Questo articolo è stato pubblicato il 20 aprile 2012 alle ore 05:59.
L'ultima modifica è del 20 aprile 2012 alle ore 03:33.
Peanuts today may be better than a golden egg who knows when. But companies aren’t crying for money from that reluctant payer that is the public administration—they’re crying for measures to get the recovery started.
As Giulio Tremonti pointed out, GDP doesn’t increase by executive order. Not even Stalin was able to generate growth through his ukases, noted the former finance minister. He isn’t wrong. But getting from there to believing, and making others believe, that the state is impotent in facing an economy in recession is a long shot. Maybe the dispute over Article 18 has made us forget those fault lines that define the cage of the Italian economy: the qualitative and quantitative aspects—quality of the system of production, quantity of limitations—that make the Italian economy the hostage of a small minority.
Growth is obtained through human capital: education, research, innovation. When a dispirited Fabrizio Barca, head of the Department for Development Policies in Italy's Ministry of Economy and Finance, says that the brain drain—the fact that our best young people leave Italy—is understandable considering the conditions of our universities and funding for researchers, he is stating a sad truth. But the rules that determine this situation can be changed, often without incurring any extra costs.
Decades have passed since the economist Guido Carli denounced the “lacci e lacciuoli” (straps and laces) that restrain our economy. What has changed since? If you ask foreign investors what keeps them away from the Peninsula, they will answer that the biggest problems are the uncertainties and lags in obtaining authorizations. From the highways that have been blocked for over 10 years, to the mind-blowing affair of the natural-gas plants in Brindisi (the U.K.'s British Gas) and Trieste (Spain's Gas Natural Fenosa), to the permits denied for Ikea’s investments in Pisa and Turin, to the many other obstacles large and small that our companies know all too well, the litany of delays and vetoes is long and frustrating. A forlorn maze of overlapping functions, “service conferences” that do not work, single doors that become many, the perplexing red tape that multiplies these obstacles—all intricate knots still awaiting those who are competent enough to untie them.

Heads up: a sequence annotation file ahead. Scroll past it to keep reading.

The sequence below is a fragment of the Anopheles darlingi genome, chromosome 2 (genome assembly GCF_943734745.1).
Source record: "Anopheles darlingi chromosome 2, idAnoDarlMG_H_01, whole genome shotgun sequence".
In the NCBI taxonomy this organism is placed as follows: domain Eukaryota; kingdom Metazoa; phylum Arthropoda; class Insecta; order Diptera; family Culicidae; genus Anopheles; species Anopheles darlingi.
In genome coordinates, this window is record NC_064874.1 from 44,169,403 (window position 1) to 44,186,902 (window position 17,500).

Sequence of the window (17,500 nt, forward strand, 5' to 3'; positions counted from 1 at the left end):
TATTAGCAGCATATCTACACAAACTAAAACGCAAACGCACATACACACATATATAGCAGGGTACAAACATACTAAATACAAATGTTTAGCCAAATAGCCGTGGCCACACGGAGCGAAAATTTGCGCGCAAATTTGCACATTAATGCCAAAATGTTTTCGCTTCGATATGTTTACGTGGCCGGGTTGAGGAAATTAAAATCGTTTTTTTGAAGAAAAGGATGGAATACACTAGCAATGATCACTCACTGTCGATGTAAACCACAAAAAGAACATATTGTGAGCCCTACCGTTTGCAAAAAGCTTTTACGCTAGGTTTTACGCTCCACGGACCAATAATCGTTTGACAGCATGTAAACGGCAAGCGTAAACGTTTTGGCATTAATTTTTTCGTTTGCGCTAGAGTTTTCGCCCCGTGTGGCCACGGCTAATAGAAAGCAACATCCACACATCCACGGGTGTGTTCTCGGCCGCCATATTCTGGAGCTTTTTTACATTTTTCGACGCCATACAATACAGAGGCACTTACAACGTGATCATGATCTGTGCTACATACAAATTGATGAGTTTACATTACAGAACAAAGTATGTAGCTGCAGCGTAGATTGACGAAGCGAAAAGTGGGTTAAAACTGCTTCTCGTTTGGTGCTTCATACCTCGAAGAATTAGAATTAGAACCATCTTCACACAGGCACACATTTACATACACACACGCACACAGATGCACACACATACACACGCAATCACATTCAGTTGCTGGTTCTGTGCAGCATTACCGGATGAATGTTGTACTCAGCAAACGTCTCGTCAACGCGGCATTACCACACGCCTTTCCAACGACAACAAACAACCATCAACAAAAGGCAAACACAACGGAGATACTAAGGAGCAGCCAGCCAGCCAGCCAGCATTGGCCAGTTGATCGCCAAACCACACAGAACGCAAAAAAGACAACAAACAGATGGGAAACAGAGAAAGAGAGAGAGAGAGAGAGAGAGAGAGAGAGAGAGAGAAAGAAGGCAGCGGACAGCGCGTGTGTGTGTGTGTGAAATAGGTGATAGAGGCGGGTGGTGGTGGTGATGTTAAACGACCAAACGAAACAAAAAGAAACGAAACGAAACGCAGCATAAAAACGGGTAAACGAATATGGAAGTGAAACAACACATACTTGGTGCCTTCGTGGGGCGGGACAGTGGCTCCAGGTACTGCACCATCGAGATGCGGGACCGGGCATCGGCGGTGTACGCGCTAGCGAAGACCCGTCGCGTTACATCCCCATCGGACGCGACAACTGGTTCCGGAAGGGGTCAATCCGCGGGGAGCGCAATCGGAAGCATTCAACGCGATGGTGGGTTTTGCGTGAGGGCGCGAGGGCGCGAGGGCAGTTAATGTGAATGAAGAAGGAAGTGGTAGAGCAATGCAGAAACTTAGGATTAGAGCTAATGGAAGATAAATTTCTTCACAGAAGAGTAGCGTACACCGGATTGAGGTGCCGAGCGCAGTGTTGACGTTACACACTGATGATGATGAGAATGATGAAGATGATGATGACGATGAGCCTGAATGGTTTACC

In Italy, the so-called birthplace of law, the legal culture fishes in tanks full of rules and regulations and issues deferrals, delays, and appeals so as to create a course so slippery that it drowns the will to do and to innovate. The political parties create platforms; governments publicize their good intentions. But what is truly needed is something else. What is truly needed is a thorough and skillful study of all of the institutional and normative clots that beat down the creation of new initiatives, as well as the decision to change them (another low-cost reform)—even if that decision would mean using the sword with which Alexander the Great cut the Gordian Knot.
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